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Three years back, Cadbury's found itself in the eye of a storm, when a few instances of worms in its Dairy Milk bars were reported in Maharashtra. In less than two weeks, the company launched a PR campaign for the trade. And three months later, came an ad campaign featuring Big B and a revamped poly-flow packaging.
Marketing and communications experts brought together by AICAR and the Subhash Ghoshal Foundation say that Cadbury moved quickly to bear the cost of damage.
And thanks to its equity with the consumers, Cadbury's won back consumer confidence, with hit on sales notwithstanding.
In October 2003, just a month before Diwali, customers in Mumbai complained about finding worms in Cadbury Dairy Milk chocolates. Quick to respond, the Maharashtra Food and Drug Administration seized the chocolate stocks manufactured at Cadbury's Pune plant.
In defense, Cadbury issued a statement that the infestation was not possible at the manufacturing stage and poor storage at the retailers was the most likely cause of the reported case of worms.
But the FDA didn't buy that. FDA commisioner, Uttam Khobragade told CNBC-TV18, "It was presumed that worms got into it at the storage level, but then what about the packing - packaging was not proper or airtight, either ways it's a manufacturing defect with unhygienic conditions or improper packaging."
That was followed by allegations and counter-allegations between Cadbury and FDA. The heat of negative publicity melted Cadbury's sales by 30 per cent, at a time when it sees a festive spike of 15 per cent.
For the first time, Cadbury's advertising went off air for a month and a half after Diwali, following the controversy. Consumers seemed to ignore their chocolate cravings.
As a brand under fire, in October itself, Cadbury's launched project 'Vishwas' - a education initiative covering 190,000 retailers in key states. But what the company did in January 2004 is what really helped de-worm the brand.
By investing up to Rs 15 crore (Rs 150 million) on imported machinery, Cadbury's revamped the packaging of Dairy Milk. The metallic poly-flow, was costlier by 10-15 per cent, but Cadbury didn't hike the pack price.
Bharat Puri, managing director, Cadbury's India says, "While we're talking about a few bars of the 30 million we sell every month - we believe that to be a responsible company, consumers need to have complete faith in products. So even if it calls for substantial investment and change, one must not let the consumers confidence erode."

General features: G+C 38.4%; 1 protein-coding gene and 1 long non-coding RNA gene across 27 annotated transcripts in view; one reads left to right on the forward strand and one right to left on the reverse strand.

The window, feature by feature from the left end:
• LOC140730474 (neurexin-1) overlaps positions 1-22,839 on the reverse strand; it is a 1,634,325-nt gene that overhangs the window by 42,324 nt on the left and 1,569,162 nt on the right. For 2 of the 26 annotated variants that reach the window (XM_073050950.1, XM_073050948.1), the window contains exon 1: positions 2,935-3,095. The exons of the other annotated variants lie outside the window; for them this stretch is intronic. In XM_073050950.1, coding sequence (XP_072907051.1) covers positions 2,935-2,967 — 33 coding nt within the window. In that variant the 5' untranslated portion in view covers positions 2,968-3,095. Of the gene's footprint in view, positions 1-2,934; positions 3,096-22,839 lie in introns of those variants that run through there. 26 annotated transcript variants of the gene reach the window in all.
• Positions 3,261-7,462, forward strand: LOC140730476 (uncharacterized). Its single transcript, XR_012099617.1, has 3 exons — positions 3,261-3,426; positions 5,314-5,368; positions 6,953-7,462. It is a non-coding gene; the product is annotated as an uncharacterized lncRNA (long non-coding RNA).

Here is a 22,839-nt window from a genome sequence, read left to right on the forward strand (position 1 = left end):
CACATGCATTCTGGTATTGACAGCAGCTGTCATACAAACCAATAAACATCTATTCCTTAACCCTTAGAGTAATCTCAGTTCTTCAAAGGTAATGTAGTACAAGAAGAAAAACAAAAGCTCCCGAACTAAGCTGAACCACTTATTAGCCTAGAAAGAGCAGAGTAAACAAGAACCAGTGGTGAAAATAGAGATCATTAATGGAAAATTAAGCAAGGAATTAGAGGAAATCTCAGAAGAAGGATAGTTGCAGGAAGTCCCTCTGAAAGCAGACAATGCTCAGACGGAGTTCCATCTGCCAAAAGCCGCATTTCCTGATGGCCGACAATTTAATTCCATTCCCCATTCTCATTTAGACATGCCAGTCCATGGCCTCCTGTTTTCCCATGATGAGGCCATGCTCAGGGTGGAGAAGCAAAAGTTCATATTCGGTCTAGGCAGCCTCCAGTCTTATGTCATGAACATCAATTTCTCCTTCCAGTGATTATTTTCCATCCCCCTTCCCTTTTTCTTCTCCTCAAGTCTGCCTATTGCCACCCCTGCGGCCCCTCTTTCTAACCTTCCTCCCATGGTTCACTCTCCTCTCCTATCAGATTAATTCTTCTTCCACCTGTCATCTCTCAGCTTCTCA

Simultaneously, Cadbury's roped in brand ambassador Amitabh Bachchan to do some heavy duty endorsement putting his personal equity on the line for the brand.
The company upped ad spends for the Jan-March quarter by over 15 per cent. The recovery began in May 2004, and by June, Cadbury's claimed that consumer confidence was back.
These experts believe that the reason for Cadbury's success was that it took crisis head-on. And the consumers were more forgiving, because the brand enjoyed an emotional equity in India.
Santosh Desai, former president, McCann-Erickson says, "The nature of the relationship that Cadbury's has built with the consumer is responsible for latitude the consumers are giving it.
"They are seeing it as a lapse, not a breach of trust - this difference is key. What Cadbury's set out to deliver, it goofed up once but it seemed to be very sincere in its intent to get things right."
Even so, other experts felt Cadbury's was itself to blame for the worm crisis.
Mahnaz Curmally, PR counsel, explains, "Cadbury's had known for a long time that packaging needed change, so in a sense, they waited for something to happen before they made that change and perhaps in hindsight, they could have made that change voluntarily."
Cadbury's could be case study of a sweet recovery from a crisis. It continues to lead the Indian chocolate market with over 70 per cent marketshare. However, the experts feel that today's constantly changing environment should keep the company on guard.
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